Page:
Did You Know…..The loggerhead sea turtle has a low reproductive rate; females lay an average of four egg clutches and then become quiescent, producing no eggs for two to three years. The Loggerheads are considered an endangered species and are protected by the International Union for the Conservation of Nature.
Here in our beautiful Caribbean Sea we are blessed to have the Loggerhead Turtle as well as the Hawksbill and Green Turtles; all of which are protected. Sadly there are many times when these beautiful marine creatures get stranded or hurt out at sea. Almost all of the sea turtle rehabilitation that has taken place in Belize has been at the Fisheries Department's Hol Chan Marine Reserve office on San Pedro, Ambergris Caye under the care of Fisheries Biologist Kirah Forman.
When sea turtles are initially found stranded, they are kept under close watch at the Hol Chan Marine Reserve office where they have access to veterinary care and treatment. If the turtle is large and must be kept under observation for a period of time prior to release they are transported to Bacalar Chico Marine Reserve where they are kept in a fish pen.
On Tuesday, May 13, 2014, Dorian’s Angels were out at Hol Chan Marine Reserve along with their staff to witness the release of two female loggerhead turtles as part of Reef Week. “Ellen” and “Lucky” were two turtles being rehabilitated under the Ambergris Caye Marine Turtle Project.
“Lucky” the Turtle
Lucky is one very ‘lucky’ turtle as she was rescued by the staff of Tuff E Nuff Tours on Wednesday, October 9, 2013, on the way back from a dive trip by Belizean Shores Area in San Pedro. The turtle was suffering from injuries caused by a shark attack and was immediately rushed to the Saga Humane Society to receive urgent medical attention.
Lucky was missing its left hind flipper and had several lacerations on its other flippers, as well as a broken plastron (the part of a turtle's shell forming its underside). The turtle was placed on an antibiotic treatment in order to prevent infection and regular cleaning of her wounds was necessary for a full recovery. Lucky was placed under observation at the Hol Chan Marine Office and later transported for full rehabilitation at the Bacalar Chico Marine Reserve.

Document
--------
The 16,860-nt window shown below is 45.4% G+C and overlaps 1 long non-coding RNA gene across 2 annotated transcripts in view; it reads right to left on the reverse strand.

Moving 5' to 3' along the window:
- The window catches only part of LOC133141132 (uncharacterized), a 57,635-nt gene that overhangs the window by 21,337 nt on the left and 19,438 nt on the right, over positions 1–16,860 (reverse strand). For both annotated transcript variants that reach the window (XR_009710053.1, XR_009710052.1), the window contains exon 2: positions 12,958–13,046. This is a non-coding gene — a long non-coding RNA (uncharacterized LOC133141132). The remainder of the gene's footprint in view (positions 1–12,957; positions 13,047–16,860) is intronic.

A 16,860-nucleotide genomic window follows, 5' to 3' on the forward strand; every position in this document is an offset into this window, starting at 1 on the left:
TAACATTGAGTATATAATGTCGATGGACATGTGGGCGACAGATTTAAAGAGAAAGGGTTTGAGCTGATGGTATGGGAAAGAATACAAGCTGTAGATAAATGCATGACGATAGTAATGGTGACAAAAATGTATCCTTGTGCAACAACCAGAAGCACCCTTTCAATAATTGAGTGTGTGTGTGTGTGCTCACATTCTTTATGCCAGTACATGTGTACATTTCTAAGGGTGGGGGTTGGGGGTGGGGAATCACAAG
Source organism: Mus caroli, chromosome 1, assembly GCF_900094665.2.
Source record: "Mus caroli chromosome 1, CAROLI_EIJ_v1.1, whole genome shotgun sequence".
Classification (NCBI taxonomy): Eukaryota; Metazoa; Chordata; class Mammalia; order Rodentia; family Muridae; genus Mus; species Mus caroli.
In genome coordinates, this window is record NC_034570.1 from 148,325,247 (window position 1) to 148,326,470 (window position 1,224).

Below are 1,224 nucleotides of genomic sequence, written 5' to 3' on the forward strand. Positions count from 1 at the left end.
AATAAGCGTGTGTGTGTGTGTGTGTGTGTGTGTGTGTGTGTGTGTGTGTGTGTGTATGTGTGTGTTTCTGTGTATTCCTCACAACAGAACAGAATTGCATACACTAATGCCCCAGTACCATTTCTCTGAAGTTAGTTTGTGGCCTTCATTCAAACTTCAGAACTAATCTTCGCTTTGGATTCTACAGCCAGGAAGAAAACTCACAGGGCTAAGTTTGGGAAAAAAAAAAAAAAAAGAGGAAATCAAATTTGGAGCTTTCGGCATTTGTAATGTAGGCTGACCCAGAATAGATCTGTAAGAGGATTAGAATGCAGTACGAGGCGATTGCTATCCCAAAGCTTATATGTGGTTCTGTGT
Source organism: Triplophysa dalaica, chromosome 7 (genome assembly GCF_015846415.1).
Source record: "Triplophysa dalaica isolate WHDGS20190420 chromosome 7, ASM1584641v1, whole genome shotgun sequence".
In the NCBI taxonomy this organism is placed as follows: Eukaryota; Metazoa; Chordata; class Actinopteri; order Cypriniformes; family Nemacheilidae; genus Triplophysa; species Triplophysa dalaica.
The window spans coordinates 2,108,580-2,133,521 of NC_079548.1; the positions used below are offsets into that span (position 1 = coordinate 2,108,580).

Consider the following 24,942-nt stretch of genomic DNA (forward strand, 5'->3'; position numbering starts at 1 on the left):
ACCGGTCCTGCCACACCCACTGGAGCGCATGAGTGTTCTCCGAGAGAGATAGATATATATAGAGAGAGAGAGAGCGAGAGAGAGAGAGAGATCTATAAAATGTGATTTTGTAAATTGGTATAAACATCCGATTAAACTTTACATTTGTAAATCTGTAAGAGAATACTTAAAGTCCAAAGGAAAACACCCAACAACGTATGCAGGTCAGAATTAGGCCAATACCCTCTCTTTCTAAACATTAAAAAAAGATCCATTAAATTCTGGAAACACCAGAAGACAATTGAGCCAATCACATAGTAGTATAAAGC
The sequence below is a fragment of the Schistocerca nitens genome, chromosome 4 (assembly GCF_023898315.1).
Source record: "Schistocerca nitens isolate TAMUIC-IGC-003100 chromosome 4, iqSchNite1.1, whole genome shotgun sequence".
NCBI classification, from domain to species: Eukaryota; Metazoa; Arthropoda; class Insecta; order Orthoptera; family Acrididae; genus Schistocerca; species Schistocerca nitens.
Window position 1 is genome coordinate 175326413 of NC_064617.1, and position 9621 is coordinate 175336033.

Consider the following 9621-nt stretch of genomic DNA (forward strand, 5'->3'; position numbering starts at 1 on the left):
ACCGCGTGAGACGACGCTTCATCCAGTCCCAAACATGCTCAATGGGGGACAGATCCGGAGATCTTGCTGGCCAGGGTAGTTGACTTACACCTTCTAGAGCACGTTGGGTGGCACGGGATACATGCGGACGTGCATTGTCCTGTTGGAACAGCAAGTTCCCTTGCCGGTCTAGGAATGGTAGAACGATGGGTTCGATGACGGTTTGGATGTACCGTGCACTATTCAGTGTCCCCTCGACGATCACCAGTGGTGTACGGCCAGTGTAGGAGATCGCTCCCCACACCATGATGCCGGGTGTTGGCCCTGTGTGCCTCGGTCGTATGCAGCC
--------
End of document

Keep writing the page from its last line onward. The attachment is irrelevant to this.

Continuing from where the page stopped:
Dr. Orlando Baptist and Ingrid from Saga Humane Society treating "Lucky" the Loggerhead Sea Turtle
“Ellen” the Turtle
Ellen was found stranded in a stretch of beach in the Placencia Peninsula on Saturday, February 22, 2014, by a tourist. The turtle was severely dehydrated and in poor physical condition. Authorities were called on scene and the turtle was transported to Belize City; later to San Pedro as part of the Ambergris Caye Marine Turtle Project to be rehabilitated at the Hol Chan Marine Office.
Upon its arrival to San Pedro, Biologist and staff of Hol Chan Marine Reserve observed that the turtle had no physical damages and it was believed that it had internal damage. After X-rays were performed it was learnt that a foreign object was lodged in the turtle’s intestine and was causing a severe infection.
Veterinarian Orlando Baptist of Saga Humane Society treated Ellen with a series of vitamins, saline drips for hydration and dextrose (a form of glucose) and was then placed under observation to ensure its full rehabilitation at the office of Hol Chan Marine Reserve under the care of Kirah Foreman and Javier Bardalez.
Both Ellen and Lucky were release back to sea and it was a very special day as Maxi Ariel Valdez, Tour guide of Tuff E Nuff tours was on hand to release the same turtle he had rescued seven months ago.
Hol Chan Marine Reserve launched the Ambergris Caye Marine Turtle Project which is a research initiative to document current turtle nesting patterns and behavior; marine turtle density in the surrounding waters of the island; document turtle strandings and rehabilitates injured turtles; assess threats and implement conservation initiatives.
The Ambergris Caye Marine Turtle Project is managed and implemented by marine biologists that work on the marine protected areas of Ambergris Caye. The project started in 2007 by formalizing and recording marine turtle stranding data and rehabilitation. In 2009 Turtle nesting monitoring and research was initiated on the beaches of North Ambergris Caye. In 2011 in-water turtle density surveys were conducted.
Perlita and Kathy Marin from Saga Hume Society
Fisheries Biologist Kirah Forman measuring, and tagging "Ellen" and "Lucky" before they were released
Maxi Ariel Valdez, Tour guide of Tuff E Nuff tours, was on hand to release "Lucky" the same Loggerhead Sea Turtle he had rescued seven months ago
"Ellen" The Loggerhead Sea Turtle